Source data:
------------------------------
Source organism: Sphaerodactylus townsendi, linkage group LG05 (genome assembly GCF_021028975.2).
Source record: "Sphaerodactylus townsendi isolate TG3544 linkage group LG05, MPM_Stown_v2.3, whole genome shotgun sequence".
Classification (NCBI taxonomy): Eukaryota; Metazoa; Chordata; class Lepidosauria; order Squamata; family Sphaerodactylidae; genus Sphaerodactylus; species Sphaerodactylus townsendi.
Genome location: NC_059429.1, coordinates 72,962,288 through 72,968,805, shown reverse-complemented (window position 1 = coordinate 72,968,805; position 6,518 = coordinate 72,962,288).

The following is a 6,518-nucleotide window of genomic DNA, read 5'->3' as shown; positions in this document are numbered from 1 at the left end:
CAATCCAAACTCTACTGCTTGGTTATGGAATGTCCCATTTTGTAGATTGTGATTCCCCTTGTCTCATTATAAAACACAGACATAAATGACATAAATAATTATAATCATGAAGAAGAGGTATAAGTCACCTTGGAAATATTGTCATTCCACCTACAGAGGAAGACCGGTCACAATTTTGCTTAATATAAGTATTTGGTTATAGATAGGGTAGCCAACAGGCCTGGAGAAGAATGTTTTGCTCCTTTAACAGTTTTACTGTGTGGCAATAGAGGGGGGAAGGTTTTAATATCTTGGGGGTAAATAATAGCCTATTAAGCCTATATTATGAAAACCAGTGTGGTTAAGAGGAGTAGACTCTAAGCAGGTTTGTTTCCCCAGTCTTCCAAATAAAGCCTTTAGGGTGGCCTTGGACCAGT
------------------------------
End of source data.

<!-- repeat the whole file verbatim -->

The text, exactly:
Source organism: Sphaerodactylus townsendi, linkage group LG05 (genome assembly GCF_021028975.2).
Source record: "Sphaerodactylus townsendi isolate TG3544 linkage group LG05, MPM_Stown_v2.3, whole genome shotgun sequence".
Classification (NCBI taxonomy): Eukaryota; Metazoa; Chordata; class Lepidosauria; order Squamata; family Sphaerodactylidae; genus Sphaerodactylus; species Sphaerodactylus townsendi.
Genome location: NC_059429.1, coordinates 72,962,288 through 72,968,805, shown reverse-complemented (window position 1 = coordinate 72,968,805; position 6,518 = coordinate 72,962,288).

The following is a 6,518-nucleotide window of genomic DNA, read 5'->3' as shown; positions in this document are numbered from 1 at the left end:
CAATCCAAACTCTACTGCTTGGTTATGGAATGTCCCATTTTGTAGATTGTGATTCCCCTTGTCTCATTATAAAACACAGACATAAATGACATAAATAATTATAATCATGAAGAAGAGGTATAAGTCACCTTGGAAATATTGTCATTCCACCTACAGAGGAAGACCGGTCACAATTTTGCTTAATATAAGTATTTGGTTATAGATAGGGTAGCCAACAGGCCTGGAGAAGAATGTTTTGCTCCTTTAACAGTTTTACTGTGTGGCAATAGAGGGGGGAAGGTTTTAATATCTTGGGGGTAAATAATAGCCTATTAAGCCTATATTATGAAAACCAGTGTGGTTAAGAGGAGTAGACTCTAAGCAGGTTTGTTTCCCCAGTCTTCCAAATAAAGCCTTTAGGGTGGCCTTGGACCAGT